Details: I have now had my Antelope for almost 4 years, using it for extended periods in the Cordillera Blanca and for winter backcountry tours in the Sierra. Since the bag was not assigned for a formal review, I did not keep a formal count of the number of nights usage, the temperatures, and other conditions.
The table found here on the WM website gives the sizing information. My measured shoulder girth is 42 inches, comfortably within the listed 62 inch shoulder girth. For me, the 6 foot Antelope is a very comfortable fit. For my current height of 5ft 8in (us Old Greybeards tend to shrink a bit as we add more years), the bag length leaves enough space at the foot to keep my boot liners in the foot of the bag to keep them warm enough to not struggle to get my boots on in the morning.
This video demonstrates several of the important features.
The photo below is the view of the interior of the the Black Diamond Bibler Eldorado that I use on many of my trips (such as my expeditions with the American Climber Science Program) with the Antelope inside.
As noted above, Barb decided she needed an Antelope as well, since we do a lot of hiking during the transition seasons and at high altitudes in the Sierra, Rockies, and elsewhere in the world. We got my Antelope with the zipper on the left side. Since the Antelope zippers can be mated to make a 2-person bag, when we bought Barb’s, we got it with a right-side zipper, as shown in the photo at left (this time in our Mountain Hardwear Trango 3.1 expedition tent).
The photo shows my older and Barb’s new Antelope, zipped together. One minor problem is that if one person has to make a relief trip during the night, the exit zipper is in the middle between the two bags. Since my bag is the 6 foot and Barb’s is the 5 foot 6 inch version, the zippers are mismatched for a short 5 inch section. This is only a cosmetic problem, not an operational one.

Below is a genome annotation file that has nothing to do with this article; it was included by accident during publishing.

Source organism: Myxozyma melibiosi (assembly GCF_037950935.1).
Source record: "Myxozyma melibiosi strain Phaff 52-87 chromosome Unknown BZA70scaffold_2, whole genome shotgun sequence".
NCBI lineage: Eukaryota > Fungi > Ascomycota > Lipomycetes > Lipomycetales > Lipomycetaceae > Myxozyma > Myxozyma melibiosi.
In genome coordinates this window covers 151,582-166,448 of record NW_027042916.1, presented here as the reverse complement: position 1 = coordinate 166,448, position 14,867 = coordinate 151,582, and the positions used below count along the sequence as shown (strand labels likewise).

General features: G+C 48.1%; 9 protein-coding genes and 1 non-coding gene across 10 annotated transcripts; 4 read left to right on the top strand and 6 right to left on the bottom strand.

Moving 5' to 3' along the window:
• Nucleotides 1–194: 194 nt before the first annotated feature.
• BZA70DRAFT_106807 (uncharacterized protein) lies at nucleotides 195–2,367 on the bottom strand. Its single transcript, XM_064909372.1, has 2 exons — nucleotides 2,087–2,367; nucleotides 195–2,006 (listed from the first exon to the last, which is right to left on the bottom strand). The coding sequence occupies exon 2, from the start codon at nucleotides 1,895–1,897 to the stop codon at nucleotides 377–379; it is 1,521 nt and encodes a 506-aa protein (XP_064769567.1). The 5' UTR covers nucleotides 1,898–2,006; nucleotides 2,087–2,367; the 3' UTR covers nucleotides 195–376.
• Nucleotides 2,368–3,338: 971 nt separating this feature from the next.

The photo below is from my 2013 expedition to Peru, taken on June 11, 2013. The location is the Ishinca Valley. The tent in the foreground is my Bibler Eldorado. If you were to magnify the image a lot and do some color correction, you could see the Antelope inside the tent.
We were camped here for about two weeks, during which we climbed several peaks and gathered samples of the soil, water, air, and ice and snow from the glaciers. As was typical of all our excursions in the Andes, we had temperatures to below freezing, rain, and occasional snow. As you would expect from the latitude of about 9°South, daytime temperatures could get into the 50°F range.
Typically, we spend one to two weeks in the field, then return to a hostal in town for a few days of review and planning, then return to the field (usually a different part of the Cordillera Blanca) for another one or two weeks of field work. As typical of hostals everywhere, you sleep in your sleeping bag (although the bag is rather warm for in-town use). This adds up to a month or more of use of the bag each research season.
This photo is in the Quilcayhuanca Valley, with my Eldorado in the foreground. July 9, 2014. This marked a return to Quilcayhuanca part of the Cordillera Blanca to revisit sampling sites for longitudinal study, including snow and ice samples from a couple of glaciers not previously visited. I spent a bit over two weeks camped here for a total of three weeks in the Antelope on this trip.
Among other outings where I used the Antelope were the Winter Camping training courses for adult Boy Scout leaders, where I am one of the instructors. Each of these courses includes three days camping in snow (often with a bit of snowfall, and sometimes with a lot of snow).
I used it for two sessions of the High Adventure Training course for adult Boy Scout leaders, though the weather for that was somewhat warmer. Also, I used the Antelope on a climb of Mt. Shasta and on South Sister and Mt. Hood in the Cascades.
Conclusions: In my use over the past almost four years, the Western Mountaineering Antelope has proven to meet my expectations for a transition season sleeping bag. I have used (and abused) it in warmer and colder weather than it was designed for. Of all the bags we have acquired and used, it is one of the highest quality and best performers of any of the bags I use for my outings and expeditions (the other being my Feathered Friends bag). I expect Barb’s bag to perform as well.